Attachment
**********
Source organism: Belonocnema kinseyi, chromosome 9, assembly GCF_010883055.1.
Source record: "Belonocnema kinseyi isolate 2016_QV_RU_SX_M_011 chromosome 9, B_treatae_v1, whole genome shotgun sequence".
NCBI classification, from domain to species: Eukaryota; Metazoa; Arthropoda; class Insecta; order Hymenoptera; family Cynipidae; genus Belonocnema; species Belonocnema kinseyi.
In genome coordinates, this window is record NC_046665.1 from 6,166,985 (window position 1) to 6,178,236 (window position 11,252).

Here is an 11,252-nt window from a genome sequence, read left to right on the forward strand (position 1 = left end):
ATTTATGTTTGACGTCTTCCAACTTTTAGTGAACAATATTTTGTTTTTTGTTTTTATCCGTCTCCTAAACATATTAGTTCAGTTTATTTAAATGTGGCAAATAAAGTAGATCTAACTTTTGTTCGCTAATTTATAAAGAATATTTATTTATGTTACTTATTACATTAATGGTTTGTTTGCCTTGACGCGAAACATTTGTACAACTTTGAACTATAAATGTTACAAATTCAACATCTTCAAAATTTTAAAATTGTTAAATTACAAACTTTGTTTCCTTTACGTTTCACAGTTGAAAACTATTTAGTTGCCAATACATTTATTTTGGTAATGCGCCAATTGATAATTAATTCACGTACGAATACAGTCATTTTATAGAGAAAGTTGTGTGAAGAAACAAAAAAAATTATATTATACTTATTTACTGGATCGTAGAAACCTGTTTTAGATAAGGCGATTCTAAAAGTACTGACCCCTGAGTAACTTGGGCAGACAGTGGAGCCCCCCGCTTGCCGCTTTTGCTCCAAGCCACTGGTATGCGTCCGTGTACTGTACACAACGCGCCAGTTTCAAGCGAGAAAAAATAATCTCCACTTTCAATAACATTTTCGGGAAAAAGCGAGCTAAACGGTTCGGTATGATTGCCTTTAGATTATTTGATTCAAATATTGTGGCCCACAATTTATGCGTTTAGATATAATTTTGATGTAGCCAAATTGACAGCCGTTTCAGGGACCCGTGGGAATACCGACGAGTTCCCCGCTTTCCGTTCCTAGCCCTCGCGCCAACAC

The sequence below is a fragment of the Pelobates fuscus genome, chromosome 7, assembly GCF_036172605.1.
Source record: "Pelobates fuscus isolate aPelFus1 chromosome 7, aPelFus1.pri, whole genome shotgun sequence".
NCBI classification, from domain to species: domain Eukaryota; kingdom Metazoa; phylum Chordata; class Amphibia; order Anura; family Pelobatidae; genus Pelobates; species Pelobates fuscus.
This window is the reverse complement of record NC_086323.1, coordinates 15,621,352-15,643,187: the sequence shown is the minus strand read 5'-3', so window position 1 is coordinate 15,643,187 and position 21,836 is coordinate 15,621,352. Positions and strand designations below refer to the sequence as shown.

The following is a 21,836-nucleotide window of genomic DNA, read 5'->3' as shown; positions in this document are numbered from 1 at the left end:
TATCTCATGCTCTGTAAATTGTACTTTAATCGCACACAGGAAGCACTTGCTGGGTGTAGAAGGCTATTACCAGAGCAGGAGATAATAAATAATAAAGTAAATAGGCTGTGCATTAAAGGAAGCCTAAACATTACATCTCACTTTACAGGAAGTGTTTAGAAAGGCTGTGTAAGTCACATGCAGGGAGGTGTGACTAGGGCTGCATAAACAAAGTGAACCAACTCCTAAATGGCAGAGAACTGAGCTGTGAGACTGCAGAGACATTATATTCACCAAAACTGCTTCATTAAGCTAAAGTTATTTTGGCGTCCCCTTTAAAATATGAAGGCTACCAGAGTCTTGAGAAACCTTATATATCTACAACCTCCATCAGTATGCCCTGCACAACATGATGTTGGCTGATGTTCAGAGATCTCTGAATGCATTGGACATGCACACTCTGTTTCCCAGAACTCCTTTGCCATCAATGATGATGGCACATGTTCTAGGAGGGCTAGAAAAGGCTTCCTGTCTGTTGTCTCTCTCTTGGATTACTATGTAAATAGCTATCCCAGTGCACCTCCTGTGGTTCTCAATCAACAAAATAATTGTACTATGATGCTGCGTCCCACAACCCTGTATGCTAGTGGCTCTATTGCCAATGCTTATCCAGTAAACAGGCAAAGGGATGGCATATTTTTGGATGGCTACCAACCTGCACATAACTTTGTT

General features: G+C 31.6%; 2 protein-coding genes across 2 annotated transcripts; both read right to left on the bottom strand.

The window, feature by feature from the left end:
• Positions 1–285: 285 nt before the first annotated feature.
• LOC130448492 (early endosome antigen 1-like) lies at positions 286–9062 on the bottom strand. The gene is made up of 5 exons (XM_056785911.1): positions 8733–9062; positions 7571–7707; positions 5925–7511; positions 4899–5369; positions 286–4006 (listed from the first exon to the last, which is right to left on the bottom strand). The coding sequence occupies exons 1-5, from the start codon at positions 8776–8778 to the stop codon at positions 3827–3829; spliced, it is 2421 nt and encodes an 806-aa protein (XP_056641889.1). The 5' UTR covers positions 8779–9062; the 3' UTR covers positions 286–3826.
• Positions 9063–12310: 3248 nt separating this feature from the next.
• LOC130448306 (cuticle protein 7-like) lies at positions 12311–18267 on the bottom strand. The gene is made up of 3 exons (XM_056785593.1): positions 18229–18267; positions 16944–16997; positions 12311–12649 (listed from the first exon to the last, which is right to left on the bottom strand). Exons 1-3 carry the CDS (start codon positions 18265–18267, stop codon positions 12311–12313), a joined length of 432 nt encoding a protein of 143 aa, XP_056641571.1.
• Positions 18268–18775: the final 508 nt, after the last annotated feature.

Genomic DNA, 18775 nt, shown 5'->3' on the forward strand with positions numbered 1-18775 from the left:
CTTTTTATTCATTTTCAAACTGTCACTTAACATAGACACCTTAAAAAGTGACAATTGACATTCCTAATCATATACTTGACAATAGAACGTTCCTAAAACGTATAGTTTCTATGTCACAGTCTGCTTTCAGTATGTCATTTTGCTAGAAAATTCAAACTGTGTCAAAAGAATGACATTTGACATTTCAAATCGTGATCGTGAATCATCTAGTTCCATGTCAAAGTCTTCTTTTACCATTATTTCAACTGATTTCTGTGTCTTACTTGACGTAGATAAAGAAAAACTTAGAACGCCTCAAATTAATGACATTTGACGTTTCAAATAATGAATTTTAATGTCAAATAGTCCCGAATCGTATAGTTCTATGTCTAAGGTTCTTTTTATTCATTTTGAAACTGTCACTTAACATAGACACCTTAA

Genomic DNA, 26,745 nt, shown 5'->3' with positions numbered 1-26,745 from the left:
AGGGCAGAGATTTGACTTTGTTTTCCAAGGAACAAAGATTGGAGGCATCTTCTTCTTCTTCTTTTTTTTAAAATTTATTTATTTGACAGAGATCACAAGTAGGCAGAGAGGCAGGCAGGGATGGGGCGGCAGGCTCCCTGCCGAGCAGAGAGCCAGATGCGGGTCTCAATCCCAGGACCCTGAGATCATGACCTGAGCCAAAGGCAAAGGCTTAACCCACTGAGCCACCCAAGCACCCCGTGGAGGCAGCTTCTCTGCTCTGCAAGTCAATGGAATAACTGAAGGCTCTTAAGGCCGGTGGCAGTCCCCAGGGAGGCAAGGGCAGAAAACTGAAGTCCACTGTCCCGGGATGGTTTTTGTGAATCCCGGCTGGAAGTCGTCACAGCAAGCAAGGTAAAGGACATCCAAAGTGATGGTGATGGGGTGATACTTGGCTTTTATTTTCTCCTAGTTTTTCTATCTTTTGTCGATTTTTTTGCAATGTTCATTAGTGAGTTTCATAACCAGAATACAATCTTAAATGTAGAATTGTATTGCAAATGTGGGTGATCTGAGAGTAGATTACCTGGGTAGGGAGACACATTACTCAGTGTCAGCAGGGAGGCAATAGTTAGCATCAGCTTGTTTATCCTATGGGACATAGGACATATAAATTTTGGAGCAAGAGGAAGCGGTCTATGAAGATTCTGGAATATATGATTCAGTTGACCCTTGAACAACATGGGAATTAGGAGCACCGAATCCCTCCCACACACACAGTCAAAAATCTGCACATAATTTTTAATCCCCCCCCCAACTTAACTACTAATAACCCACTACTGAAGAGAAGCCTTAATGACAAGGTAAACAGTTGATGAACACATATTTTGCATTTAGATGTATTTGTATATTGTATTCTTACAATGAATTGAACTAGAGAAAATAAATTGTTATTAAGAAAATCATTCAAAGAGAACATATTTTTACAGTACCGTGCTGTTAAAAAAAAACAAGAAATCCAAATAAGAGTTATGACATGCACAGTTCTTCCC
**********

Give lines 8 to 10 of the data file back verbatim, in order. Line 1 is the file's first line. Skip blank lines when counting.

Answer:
Source record: "Pelobates fuscus isolate aPelFus1 chromosome 7, aPelFus1.pri, whole genome shotgun sequence".
NCBI classification, from domain to species: domain Eukaryota; kingdom Metazoa; phylum Chordata; class Amphibia; order Anura; family Pelobatidae; genus Pelobates; species Pelobates fuscus.
This window is the reverse complement of record NC_086323.1, coordinates 15,621,352-15,643,187: the sequence shown is the minus strand read 5'-3', so window position 1 is coordinate 15,643,187 and position 21,836 is coordinate 15,621,352. Positions and strand designations below refer to the sequence as shown.